Electron Dance

Electron Dance Highlights

22Sep/172

Atari Video Computer Soul, Part Two

I've been revisiting the games on my old Atari VCS. The first part was posted a couple of weeks ago.

atari-cartridge-boxes-2

The Atari VCS had a few alternative controllers: paddles, driving controllers and keyboard controllers.

The paddle controllers were based on potentiometers, effectively giant knobs that players turned between two extremes. The driving controllers looked identical to paddles except you could keep turning them without end and they were bundled with the one game they were needed for, Indy 500.

The keyboard controllers offered a matrix of buttons; they were used for just a handful of games including an educational Basic Programming, but the return on investment for the customer was low and these controllers died off early. The keyboard controllers were resurrected as a “touch pad” bundled with the VCS release of Star Raiders in 1982.

As a child, I wanted everything. We had paddles and driving controllers but never did get to experience the keyboard controller. I doubt we missed out. Good call, parents.

I’m not sure there’s much fun in emulating a paddle controller with modern hardware, so I was pleased to discover, buried amongst my VCS memorabilia, a set of working third-party paddle controllers I’d picked up in the early 90s.

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14Sep/1718

On Omegaland

omegaland-talos-principle

In the trailer, Omegaland (Jonas & Verena Kyratzes, 2017) looks like nothing special. Well, it looks like a nothing special Super Mario Bros. (Nintendo, 1985) clone. But knowing the Kyratzes back catalogue, what the trailer didn’t say intrigued me more. It didn’t say why you should play this game. It didn’t say what it did different. It did nothing to really encourage you play it.

And, as you might expect in our postindieapocalyptic landscape, it didn’t really do big business and I don’t think I’ve seen it garner any attention on gaming websites. It’s difficult to share: uh, look, here’s a trailer from the acclaimed Kyratzes stable! It shows a brilliantly derivative game! More derivative than any other derivative game has gone before!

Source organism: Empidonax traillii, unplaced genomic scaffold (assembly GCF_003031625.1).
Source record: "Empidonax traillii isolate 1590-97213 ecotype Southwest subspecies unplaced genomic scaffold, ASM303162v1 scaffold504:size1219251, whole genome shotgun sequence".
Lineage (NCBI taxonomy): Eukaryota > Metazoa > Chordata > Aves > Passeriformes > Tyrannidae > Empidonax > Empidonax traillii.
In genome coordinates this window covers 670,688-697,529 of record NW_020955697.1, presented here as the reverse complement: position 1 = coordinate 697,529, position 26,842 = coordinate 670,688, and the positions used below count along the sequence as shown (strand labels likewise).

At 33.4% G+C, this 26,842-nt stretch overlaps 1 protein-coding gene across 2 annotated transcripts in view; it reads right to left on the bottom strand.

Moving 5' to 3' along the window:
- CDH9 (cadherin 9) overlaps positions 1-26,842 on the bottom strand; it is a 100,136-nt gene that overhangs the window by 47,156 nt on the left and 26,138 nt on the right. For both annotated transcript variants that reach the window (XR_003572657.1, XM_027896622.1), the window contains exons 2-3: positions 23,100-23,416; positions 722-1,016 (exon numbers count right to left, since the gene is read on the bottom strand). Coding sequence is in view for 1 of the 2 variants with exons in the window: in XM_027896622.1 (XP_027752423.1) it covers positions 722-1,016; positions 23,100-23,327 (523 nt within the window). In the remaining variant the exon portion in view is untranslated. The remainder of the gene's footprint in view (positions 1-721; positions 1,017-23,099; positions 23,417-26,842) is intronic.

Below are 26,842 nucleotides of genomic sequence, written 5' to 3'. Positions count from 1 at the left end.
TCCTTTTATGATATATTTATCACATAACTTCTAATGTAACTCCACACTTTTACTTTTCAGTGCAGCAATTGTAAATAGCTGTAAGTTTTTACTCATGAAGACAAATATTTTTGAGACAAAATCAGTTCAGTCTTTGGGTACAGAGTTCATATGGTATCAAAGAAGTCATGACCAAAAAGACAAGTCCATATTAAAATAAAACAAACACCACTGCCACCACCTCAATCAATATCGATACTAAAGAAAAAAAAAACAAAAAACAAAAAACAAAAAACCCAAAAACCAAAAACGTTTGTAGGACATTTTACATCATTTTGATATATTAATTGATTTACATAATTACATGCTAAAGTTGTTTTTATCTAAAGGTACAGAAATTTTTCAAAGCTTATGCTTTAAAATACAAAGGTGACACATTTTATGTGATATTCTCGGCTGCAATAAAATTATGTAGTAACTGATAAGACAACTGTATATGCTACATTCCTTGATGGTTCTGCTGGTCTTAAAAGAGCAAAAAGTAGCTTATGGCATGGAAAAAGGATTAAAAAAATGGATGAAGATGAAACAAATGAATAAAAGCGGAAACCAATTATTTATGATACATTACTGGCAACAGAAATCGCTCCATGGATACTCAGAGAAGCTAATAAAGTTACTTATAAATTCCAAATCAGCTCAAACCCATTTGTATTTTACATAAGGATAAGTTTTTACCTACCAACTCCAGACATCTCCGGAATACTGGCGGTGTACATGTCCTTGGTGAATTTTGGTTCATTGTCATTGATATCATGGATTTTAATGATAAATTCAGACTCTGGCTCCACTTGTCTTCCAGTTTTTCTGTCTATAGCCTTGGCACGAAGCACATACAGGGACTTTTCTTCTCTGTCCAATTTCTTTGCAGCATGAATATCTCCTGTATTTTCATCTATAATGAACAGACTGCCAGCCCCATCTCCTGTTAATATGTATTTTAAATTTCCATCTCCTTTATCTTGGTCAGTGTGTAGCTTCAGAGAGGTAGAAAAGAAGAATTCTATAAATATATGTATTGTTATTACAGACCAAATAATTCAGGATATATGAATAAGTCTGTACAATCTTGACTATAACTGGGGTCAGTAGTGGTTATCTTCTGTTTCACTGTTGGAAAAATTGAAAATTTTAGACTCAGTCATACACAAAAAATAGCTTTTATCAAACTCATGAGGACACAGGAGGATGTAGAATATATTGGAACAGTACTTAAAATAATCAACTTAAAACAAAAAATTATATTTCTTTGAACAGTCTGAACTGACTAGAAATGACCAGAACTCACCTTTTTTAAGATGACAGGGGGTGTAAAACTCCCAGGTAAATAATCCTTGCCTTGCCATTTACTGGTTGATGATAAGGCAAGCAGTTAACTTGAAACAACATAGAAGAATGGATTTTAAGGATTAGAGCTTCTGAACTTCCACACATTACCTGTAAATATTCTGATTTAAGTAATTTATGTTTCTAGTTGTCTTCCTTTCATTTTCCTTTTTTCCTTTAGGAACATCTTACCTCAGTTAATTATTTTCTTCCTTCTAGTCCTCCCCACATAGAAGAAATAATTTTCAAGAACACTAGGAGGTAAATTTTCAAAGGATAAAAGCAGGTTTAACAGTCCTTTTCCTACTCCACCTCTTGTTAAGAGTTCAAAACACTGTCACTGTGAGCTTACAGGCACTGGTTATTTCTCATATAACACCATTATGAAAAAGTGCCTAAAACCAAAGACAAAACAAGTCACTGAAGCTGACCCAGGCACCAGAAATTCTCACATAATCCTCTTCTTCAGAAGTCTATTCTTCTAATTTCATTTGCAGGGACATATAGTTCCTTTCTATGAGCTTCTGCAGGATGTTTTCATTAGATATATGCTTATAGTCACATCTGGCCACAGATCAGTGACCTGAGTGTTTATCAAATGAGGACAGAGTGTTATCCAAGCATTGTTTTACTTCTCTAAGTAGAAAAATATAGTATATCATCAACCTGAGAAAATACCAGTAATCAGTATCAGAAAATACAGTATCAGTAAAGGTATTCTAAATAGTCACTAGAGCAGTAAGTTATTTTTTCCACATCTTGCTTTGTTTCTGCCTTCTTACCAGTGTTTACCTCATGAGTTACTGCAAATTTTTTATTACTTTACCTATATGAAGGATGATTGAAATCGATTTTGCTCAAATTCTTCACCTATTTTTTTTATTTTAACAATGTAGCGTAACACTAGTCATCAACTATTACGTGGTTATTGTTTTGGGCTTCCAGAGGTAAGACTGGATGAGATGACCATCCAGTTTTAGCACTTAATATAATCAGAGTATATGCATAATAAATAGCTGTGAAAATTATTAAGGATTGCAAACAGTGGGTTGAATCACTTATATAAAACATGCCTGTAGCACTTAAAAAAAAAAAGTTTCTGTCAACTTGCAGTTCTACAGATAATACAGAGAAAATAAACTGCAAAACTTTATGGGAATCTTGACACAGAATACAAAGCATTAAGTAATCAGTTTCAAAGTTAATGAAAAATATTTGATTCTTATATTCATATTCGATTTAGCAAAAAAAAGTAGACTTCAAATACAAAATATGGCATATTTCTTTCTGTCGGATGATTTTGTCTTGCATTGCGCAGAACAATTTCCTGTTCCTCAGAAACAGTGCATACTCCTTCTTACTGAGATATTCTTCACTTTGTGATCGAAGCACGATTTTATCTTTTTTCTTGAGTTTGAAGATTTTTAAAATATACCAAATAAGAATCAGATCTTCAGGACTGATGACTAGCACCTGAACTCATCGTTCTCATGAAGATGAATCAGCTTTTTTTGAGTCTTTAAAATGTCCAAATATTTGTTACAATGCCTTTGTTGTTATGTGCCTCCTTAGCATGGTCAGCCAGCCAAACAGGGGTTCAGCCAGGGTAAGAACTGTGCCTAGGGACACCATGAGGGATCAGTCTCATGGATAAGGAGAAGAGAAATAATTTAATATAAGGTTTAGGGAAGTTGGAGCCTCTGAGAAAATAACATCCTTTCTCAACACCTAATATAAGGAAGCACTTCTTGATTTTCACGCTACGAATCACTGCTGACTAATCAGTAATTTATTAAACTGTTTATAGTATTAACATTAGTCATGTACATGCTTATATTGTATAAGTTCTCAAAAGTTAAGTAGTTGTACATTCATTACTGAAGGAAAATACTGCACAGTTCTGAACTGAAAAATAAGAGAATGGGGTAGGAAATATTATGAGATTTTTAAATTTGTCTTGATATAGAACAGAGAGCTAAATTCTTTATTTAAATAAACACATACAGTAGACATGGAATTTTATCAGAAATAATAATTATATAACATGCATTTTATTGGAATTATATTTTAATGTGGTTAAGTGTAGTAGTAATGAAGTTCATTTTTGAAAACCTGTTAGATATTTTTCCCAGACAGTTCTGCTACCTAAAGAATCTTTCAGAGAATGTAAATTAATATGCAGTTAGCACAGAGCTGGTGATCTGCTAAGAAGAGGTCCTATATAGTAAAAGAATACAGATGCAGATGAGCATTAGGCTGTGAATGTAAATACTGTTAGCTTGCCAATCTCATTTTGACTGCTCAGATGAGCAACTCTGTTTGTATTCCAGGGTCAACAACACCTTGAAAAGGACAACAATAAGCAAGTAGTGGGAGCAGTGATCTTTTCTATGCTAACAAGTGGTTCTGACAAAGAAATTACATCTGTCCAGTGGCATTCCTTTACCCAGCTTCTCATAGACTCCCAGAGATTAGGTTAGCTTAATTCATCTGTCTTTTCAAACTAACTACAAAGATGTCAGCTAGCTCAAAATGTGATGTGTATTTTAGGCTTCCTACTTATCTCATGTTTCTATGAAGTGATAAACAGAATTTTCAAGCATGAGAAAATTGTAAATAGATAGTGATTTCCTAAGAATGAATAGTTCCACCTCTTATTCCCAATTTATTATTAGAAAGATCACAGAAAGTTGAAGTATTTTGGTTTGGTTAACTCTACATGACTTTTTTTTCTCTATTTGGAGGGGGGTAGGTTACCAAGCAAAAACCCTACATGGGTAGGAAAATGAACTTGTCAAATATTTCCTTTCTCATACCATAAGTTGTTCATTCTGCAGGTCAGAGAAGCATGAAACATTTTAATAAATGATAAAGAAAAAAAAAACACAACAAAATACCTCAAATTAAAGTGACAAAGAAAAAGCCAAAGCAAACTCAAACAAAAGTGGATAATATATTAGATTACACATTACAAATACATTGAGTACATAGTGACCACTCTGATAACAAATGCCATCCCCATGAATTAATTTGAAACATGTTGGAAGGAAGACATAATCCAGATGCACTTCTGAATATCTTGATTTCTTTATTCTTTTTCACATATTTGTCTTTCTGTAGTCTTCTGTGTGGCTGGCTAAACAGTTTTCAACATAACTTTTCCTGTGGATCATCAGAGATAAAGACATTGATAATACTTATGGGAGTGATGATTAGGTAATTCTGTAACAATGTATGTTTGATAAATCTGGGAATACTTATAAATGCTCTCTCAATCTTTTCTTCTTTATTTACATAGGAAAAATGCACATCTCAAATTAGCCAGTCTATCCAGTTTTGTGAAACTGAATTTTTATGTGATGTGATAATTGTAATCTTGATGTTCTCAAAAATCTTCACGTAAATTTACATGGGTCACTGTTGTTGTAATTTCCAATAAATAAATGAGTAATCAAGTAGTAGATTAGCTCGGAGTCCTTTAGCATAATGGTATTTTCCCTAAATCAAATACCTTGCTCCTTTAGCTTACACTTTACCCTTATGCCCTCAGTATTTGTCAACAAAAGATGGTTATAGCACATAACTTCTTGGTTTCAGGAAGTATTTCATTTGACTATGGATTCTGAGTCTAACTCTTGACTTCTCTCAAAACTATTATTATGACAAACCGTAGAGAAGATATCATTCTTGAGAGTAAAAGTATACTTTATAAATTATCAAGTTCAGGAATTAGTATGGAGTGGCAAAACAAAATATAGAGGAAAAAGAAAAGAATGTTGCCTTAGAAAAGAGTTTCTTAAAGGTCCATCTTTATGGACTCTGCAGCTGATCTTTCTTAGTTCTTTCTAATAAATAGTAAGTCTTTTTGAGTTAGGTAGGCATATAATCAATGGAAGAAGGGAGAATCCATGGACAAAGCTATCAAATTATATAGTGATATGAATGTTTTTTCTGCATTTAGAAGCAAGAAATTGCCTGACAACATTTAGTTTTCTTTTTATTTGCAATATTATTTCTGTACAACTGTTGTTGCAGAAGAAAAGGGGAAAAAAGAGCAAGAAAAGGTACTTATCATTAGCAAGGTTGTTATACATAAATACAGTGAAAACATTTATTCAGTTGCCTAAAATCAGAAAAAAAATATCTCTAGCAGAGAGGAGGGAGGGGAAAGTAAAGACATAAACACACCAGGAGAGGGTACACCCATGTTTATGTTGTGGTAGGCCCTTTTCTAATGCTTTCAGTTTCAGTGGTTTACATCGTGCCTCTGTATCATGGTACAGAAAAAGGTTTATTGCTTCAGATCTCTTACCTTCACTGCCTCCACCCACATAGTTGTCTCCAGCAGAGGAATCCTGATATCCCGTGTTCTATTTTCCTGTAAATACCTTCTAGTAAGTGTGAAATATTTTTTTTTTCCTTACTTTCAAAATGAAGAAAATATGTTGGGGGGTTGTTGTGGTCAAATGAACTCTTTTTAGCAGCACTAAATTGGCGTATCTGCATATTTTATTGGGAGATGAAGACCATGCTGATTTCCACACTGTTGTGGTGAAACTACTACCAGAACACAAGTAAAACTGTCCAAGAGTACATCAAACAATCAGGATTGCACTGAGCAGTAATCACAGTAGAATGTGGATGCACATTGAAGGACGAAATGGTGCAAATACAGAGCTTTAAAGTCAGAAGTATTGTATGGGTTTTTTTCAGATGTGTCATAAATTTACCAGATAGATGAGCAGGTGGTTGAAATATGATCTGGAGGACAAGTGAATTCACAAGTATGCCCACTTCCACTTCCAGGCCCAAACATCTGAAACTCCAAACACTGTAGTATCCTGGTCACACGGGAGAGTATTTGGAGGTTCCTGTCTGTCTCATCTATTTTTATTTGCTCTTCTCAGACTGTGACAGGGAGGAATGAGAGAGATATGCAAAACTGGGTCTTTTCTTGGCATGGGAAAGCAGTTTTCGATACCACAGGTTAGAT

Oh of course there’s more to Omegaland than a Super Mario clone. It feels a bit Pippin Barr, but really long. A bit too long.

It’s not earth-shattering and you’re not missing out on the Mona Lisa of Games. But what are you missing? Why did I struggle with it? And why do I think the ending was the best bit?

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7Sep/177

Atari Video Computer Soul, Part One

This is an appendix to the Where We Came From series, suggested by Eversion developer @zarawesome.

atari-cartridge-boxes-1

In the beginning, there was the arcade.

In the arcade, you would find a platoon of brash, noisy cabinets, screaming over each other and pleading for your silver. They were more seductive than the penny fountains, one-armed bandits and claw machines, these coin-hungry bastards that understood addiction all too well. Sometimes it was better to find a forgotten machine alone in a café, with less competition from the environment; it could be what it was intended to be.

But the expense of an arcade lifestyle meant a console was destined to find a place in our homes and become our first videogame soul. For most, this was the Atari Video Computer System, known today as the Atari 2600. In 1980 my parents bought one and it was always referred to as "the Atari" until we sold virtually all our cartridges two years later to fund the purchase of an Atari 800 home computer. Then it became forever known as the VCS. I still think of it as the VCS.

We moved house recently and one of the boxes pulled out of storage contained the VCS. It wasn’t the original woodgrain VCS from my childhood but the later cheap-looking version, sometimes dubbed the Atari 2600 Jr., produced when Atari thought slapping their shitty silver branding on a thin plastic slate was the epitome of cool. This was a machine I'd bought in my student days when I wanted to recapture those past, ancient glories.